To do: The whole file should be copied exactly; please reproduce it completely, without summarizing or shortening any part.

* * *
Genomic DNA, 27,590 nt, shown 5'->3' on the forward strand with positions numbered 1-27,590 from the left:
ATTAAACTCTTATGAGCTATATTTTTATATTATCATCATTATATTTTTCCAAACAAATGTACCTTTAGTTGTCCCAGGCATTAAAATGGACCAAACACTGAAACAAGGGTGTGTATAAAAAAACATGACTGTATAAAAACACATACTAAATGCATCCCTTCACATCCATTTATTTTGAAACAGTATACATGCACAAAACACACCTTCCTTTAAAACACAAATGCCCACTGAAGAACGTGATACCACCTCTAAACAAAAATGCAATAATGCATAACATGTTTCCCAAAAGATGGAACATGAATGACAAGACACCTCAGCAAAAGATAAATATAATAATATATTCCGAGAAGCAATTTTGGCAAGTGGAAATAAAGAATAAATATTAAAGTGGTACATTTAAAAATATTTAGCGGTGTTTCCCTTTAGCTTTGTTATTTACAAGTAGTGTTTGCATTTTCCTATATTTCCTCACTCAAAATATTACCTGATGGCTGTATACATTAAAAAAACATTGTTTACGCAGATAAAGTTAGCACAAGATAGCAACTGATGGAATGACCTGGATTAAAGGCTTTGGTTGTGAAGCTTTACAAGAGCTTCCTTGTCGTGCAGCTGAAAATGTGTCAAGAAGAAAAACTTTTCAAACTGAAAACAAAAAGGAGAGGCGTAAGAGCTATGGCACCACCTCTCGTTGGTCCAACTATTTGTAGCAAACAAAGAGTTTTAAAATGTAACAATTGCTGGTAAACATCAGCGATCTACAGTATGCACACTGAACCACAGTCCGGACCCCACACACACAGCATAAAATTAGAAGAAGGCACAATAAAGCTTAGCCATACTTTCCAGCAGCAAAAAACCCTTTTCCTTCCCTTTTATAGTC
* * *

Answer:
Genomic DNA, 27,590 nt, shown 5'->3' on the forward strand with positions numbered 1-27,590 from the left:
ATTAAACTCTTATGAGCTATATTTTTATATTATCATCATTATATTTTTCCAAACAAATGTACCTTTAGTTGTCCCAGGCATTAAAATGGACCAAACACTGAAACAAGGGTGTGTATAAAAAAACATGACTGTATAAAAACACATACTAAATGCATCCCTTCACATCCATTTATTTTGAAACAGTATACATGCACAAAACACACCTTCCTTTAAAACACAAATGCCCACTGAAGAACGTGATACCACCTCTAAACAAAAATGCAATAATGCATAACATGTTTCCCAAAAGATGGAACATGAATGACAAGACACCTCAGCAAAAGATAAATATAATAATATATTCCGAGAAGCAATTTTGGCAAGTGGAAATAAAGAATAAATATTAAAGTGGTACATTTAAAAATATTTAGCGGTGTTTCCCTTTAGCTTTGTTATTTACAAGTAGTGTTTGCATTTTCCTATATTTCCTCACTCAAAATATTACCTGATGGCTGTATACATTAAAAAAACATTGTTTACGCAGATAAAGTTAGCACAAGATAGCAACTGATGGAATGACCTGGATTAAAGGCTTTGGTTGTGAAGCTTTACAAGAGCTTCCTTGTCGTGCAGCTGAAAATGTGTCAAGAAGAAAAACTTTTCAAACTGAAAACAAAAAGGAGAGGCGTAAGAGCTATGGCACCACCTCTCGTTGGTCCAACTATTTGTAGCAAACAAAGAGTTTTAAAATGTAACAATTGCTGGTAAACATCAGCGATCTACAGTATGCACACTGAACCACAGTCCGGACCCCACACACACAGCATAAAATTAGAAGAAGGCACAATAAAGCTTAGCCATACTTTCCAGCAGCAAAAAACCCTTTTCCTTCCCTTTTATAGTC